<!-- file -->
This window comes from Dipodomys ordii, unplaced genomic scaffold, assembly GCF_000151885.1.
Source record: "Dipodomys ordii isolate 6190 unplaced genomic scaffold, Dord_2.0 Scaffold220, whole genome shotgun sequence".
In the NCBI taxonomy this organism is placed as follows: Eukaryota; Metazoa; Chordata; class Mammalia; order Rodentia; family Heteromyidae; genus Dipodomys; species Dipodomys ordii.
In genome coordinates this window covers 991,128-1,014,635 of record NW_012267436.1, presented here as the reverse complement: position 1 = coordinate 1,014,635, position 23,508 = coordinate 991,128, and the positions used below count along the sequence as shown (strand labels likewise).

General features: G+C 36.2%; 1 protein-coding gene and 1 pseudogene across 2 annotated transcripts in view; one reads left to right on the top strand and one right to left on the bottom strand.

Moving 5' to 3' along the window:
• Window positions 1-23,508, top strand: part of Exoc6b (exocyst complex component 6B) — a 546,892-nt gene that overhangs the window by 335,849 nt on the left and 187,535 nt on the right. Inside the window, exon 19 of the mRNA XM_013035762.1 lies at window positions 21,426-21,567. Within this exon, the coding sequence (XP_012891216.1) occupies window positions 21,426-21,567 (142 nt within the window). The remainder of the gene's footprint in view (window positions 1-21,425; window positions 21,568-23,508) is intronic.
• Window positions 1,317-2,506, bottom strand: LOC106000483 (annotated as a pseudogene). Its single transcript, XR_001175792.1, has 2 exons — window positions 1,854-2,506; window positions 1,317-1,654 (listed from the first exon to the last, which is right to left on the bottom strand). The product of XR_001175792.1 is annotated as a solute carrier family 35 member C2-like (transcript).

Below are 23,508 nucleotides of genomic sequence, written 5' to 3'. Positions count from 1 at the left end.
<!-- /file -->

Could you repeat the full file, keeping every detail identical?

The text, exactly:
This window comes from Dipodomys ordii, unplaced genomic scaffold, assembly GCF_000151885.1.
Source record: "Dipodomys ordii isolate 6190 unplaced genomic scaffold, Dord_2.0 Scaffold220, whole genome shotgun sequence".
In the NCBI taxonomy this organism is placed as follows: Eukaryota; Metazoa; Chordata; class Mammalia; order Rodentia; family Heteromyidae; genus Dipodomys; species Dipodomys ordii.
In genome coordinates this window covers 991,128-1,014,635 of record NW_012267436.1, presented here as the reverse complement: position 1 = coordinate 1,014,635, position 23,508 = coordinate 991,128, and the positions used below count along the sequence as shown (strand labels likewise).

General features: G+C 36.2%; 1 protein-coding gene and 1 pseudogene across 2 annotated transcripts in view; one reads left to right on the top strand and one right to left on the bottom strand.

Moving 5' to 3' along the window:
• Window positions 1-23,508, top strand: part of Exoc6b (exocyst complex component 6B) — a 546,892-nt gene that overhangs the window by 335,849 nt on the left and 187,535 nt on the right. Inside the window, exon 19 of the mRNA XM_013035762.1 lies at window positions 21,426-21,567. Within this exon, the coding sequence (XP_012891216.1) occupies window positions 21,426-21,567 (142 nt within the window). The remainder of the gene's footprint in view (window positions 1-21,425; window positions 21,568-23,508) is intronic.
• Window positions 1,317-2,506, bottom strand: LOC106000483 (annotated as a pseudogene). Its single transcript, XR_001175792.1, has 2 exons — window positions 1,854-2,506; window positions 1,317-1,654 (listed from the first exon to the last, which is right to left on the bottom strand). The product of XR_001175792.1 is annotated as a solute carrier family 35 member C2-like (transcript).

Below are 23,508 nucleotides of genomic sequence, written 5' to 3'. Positions count from 1 at the left end.